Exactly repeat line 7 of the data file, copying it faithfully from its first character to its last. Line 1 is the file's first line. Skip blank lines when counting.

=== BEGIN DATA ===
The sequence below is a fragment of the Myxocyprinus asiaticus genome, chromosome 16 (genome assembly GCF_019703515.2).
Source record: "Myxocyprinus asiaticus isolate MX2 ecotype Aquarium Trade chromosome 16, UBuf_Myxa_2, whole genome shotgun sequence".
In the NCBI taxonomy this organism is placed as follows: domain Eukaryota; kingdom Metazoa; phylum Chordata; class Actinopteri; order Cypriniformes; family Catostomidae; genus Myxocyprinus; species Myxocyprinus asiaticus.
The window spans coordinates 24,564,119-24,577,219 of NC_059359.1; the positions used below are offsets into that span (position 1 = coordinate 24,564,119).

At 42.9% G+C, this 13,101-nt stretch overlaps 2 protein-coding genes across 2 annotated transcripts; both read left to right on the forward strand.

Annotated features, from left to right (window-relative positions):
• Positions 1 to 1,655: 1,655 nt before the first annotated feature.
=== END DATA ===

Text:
• Positions 1 to 1,655: 1,655 nt before the first annotated feature.